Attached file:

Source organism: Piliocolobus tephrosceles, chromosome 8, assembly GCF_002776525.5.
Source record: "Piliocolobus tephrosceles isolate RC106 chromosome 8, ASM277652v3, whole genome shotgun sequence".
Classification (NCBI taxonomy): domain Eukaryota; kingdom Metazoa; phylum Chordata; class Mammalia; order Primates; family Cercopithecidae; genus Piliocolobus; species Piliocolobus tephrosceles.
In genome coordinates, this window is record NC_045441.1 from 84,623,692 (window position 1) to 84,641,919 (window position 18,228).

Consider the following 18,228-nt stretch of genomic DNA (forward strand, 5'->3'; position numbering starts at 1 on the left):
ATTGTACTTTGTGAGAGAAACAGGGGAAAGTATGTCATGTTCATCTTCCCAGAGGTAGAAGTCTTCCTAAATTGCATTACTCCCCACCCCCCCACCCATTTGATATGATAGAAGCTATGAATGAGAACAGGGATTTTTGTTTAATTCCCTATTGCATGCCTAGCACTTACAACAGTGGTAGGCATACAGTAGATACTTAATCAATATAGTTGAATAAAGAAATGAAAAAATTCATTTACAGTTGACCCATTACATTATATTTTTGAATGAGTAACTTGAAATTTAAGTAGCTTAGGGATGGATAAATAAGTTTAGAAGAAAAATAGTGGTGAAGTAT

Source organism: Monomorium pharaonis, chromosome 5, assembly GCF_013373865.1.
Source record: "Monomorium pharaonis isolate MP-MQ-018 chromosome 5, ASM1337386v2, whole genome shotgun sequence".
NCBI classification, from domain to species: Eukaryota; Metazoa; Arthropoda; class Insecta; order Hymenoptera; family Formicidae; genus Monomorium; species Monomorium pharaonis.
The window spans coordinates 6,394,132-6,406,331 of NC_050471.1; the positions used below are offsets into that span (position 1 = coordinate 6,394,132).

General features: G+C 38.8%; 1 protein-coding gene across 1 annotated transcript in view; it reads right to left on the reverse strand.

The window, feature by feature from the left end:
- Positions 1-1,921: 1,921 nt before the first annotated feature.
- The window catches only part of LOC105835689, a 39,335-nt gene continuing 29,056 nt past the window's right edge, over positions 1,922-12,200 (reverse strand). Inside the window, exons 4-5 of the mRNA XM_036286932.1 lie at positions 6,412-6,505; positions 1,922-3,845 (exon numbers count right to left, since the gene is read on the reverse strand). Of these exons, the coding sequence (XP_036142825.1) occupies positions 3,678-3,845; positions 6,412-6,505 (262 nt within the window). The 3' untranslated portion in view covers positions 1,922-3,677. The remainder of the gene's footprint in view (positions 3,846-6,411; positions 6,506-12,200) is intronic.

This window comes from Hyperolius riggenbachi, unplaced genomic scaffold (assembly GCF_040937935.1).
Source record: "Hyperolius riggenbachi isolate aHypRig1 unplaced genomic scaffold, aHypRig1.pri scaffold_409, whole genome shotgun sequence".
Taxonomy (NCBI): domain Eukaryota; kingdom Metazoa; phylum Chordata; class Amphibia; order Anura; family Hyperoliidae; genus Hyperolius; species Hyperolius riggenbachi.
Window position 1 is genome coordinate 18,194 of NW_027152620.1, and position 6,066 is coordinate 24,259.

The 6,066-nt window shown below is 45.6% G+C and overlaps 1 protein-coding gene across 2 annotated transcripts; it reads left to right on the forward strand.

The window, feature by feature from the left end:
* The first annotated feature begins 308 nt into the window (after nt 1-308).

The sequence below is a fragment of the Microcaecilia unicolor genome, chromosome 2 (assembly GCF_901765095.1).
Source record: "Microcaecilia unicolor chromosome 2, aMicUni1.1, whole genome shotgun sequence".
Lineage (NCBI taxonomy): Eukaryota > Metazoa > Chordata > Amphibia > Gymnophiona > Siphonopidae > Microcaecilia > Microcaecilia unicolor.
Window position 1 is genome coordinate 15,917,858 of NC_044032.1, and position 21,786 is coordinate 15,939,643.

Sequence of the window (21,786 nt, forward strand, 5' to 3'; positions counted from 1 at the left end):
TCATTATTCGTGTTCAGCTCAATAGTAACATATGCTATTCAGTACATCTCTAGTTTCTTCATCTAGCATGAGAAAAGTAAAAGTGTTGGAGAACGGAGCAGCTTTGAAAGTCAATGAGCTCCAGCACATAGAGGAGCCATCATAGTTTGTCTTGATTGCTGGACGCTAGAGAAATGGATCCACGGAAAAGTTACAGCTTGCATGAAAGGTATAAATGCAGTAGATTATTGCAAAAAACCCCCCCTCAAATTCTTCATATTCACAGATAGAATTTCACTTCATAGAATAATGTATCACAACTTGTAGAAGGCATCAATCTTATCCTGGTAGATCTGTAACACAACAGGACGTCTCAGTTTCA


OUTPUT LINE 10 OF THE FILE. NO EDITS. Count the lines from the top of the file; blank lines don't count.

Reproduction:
The window spans coordinates 6,394,132-6,406,331 of NC_050471.1; the positions used below are offsets into that span (position 1 = coordinate 6,394,132).